By now, moviegoers know that Matt Dillon can play goofy yet somehow sinister and that Kate Hudson can play pert and perky without being irritating. And Owen Wilson, of course, is the clown prince of slackers.

The three deliver solid comic performances, but You, Me and Dupree lacks the necessary spontaneity. Most of its antics seem calculated, and its storyline grows increasingly predictable.

This time out, Wilson enjoys the elevated status of best man rather than wedding crasher. His Dupree and Dillon’s Carl have been best buds since boyhood, and Dupree seems delighted by his friend’s marriage to Hudson’s Molly.

But taking a week off for the nuptials costs Dupree his job, and he’s now penniless. Somewhat to Molly’s dismay, Carl offers him their home until he finds a new job. And Dupree is in no hurry to find employment.

Meanwhile, Carl has his own vocational problems. He’s underling to Molly’s egomaniacal real-estate-mogul father, Thompson (played with silken smoothness by Michael Douglas. A possessive poppa, Thompson takes delight in humiliating his daughter’s groom.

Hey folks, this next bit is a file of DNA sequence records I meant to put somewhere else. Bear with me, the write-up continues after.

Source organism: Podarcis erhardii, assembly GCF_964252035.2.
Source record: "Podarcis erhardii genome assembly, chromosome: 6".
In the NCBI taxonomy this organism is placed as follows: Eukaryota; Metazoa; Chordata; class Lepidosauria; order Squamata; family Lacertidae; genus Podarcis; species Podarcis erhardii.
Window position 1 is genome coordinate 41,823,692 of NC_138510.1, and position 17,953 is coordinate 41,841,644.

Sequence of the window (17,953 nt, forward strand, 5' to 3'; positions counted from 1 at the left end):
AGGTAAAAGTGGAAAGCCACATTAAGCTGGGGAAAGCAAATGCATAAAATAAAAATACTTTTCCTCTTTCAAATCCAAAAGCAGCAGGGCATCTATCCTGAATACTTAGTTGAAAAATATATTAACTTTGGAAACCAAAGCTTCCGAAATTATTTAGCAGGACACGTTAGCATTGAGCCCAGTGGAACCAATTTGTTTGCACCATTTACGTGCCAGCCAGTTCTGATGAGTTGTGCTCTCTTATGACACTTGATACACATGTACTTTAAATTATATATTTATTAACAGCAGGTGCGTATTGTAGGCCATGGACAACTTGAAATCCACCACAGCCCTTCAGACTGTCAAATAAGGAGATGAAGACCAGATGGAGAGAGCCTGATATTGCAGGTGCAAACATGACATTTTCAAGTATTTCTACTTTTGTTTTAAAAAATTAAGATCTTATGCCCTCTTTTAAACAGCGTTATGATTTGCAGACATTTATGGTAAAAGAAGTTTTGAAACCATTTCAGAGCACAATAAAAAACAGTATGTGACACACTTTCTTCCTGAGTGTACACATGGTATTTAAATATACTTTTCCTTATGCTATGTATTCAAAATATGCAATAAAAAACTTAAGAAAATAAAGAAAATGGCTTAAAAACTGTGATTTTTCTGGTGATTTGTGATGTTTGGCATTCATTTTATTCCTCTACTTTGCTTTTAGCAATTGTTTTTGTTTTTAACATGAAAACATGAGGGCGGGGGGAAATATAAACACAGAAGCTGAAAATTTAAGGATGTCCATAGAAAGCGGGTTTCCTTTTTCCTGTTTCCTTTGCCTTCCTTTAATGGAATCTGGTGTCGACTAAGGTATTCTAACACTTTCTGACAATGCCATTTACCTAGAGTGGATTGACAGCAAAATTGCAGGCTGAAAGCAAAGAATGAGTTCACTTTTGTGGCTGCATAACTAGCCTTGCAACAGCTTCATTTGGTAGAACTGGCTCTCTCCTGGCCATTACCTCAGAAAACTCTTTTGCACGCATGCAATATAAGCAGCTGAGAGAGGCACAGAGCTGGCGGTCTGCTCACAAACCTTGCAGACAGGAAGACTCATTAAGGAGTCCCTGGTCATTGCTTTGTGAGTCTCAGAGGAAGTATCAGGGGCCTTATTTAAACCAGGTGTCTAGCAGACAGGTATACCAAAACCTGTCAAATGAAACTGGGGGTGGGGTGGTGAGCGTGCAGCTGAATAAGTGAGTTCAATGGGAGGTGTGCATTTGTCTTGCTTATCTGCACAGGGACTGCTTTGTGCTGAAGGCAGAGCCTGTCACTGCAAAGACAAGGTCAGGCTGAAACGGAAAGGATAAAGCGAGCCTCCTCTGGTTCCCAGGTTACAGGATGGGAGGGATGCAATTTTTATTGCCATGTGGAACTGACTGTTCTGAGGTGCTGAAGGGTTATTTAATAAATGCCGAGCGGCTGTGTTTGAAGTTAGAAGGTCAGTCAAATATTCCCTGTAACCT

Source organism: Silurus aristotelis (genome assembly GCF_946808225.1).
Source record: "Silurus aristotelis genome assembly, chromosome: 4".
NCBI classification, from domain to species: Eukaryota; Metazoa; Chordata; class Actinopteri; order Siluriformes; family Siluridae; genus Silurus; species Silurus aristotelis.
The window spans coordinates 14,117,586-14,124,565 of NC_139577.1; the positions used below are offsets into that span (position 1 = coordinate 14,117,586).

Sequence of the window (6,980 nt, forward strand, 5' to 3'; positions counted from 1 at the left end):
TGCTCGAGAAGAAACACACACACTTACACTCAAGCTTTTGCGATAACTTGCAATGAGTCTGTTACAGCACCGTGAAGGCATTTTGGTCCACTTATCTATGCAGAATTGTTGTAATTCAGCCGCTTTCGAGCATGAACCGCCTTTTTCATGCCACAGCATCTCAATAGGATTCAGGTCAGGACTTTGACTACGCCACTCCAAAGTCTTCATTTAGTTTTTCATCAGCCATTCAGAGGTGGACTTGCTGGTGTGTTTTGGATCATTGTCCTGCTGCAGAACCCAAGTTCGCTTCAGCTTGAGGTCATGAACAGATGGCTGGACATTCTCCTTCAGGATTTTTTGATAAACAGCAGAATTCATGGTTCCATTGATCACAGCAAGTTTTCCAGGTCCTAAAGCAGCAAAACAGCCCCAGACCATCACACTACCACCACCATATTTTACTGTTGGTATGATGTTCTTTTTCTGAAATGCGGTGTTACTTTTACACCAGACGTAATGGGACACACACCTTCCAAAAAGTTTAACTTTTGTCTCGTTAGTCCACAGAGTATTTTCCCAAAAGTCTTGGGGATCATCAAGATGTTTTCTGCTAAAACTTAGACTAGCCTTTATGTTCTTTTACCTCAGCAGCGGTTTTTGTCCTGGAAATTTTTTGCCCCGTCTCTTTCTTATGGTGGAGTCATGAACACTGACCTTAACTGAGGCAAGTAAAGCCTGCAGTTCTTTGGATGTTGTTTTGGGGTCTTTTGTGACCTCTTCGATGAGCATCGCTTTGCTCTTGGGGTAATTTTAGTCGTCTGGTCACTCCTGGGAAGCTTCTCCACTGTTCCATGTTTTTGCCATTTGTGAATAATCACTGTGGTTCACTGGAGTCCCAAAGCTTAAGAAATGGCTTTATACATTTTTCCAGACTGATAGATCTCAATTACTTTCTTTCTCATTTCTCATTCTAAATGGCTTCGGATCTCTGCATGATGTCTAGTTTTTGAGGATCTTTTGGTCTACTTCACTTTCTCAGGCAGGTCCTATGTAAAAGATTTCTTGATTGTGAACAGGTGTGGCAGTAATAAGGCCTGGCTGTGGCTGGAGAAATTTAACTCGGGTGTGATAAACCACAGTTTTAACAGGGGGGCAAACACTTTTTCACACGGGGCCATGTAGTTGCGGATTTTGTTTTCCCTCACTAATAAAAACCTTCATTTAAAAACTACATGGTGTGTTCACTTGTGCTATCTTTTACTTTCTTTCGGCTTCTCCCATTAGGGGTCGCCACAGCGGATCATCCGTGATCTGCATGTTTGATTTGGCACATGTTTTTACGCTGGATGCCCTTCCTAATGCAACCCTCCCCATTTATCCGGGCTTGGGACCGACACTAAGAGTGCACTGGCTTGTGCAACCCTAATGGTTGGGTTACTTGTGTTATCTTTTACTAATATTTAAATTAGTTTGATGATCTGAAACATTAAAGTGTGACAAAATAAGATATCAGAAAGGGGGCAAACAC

Dupree’s tenure as houseguest adds to the newlyweds’ problems. There’s the inevitable rebellious toilet as well as a skateboard disaster and, most inevitable of all, moments of interrupted intimacy.

Predictably, Dupree’s carefree nature wins Molly’s heart. Just as predictably, Carl grows evermore paranoid about job and marriage. He never fully believes Dupree’s protestations of innocence, and neither does the audience.

The cast at least elevates the frenzied shenanigans. Wilson is one of the film’s producers and has the close-ups to prove it. Ultimately, his unforced affability triumphs over a by-now stereotyped slacker character.

Dillon once again proves himself one of filmdom’s most underrated actors. He makes credible the frequently woebegone Carl’s transition from loving bridegroom to suspicious spouse.

Viewers may wonder how Douglas’ loathsome billionaire could be poppa of such a well-adjusted daughter, but Hudson makes you believe in Molly’s good heartedness. She basically is called upon to react to her co-stars’ capers, and she’s an excellent reactor. Her silent glares are perfectly pitched.

Grade: C

You, Me and Dupree is currently in theaters.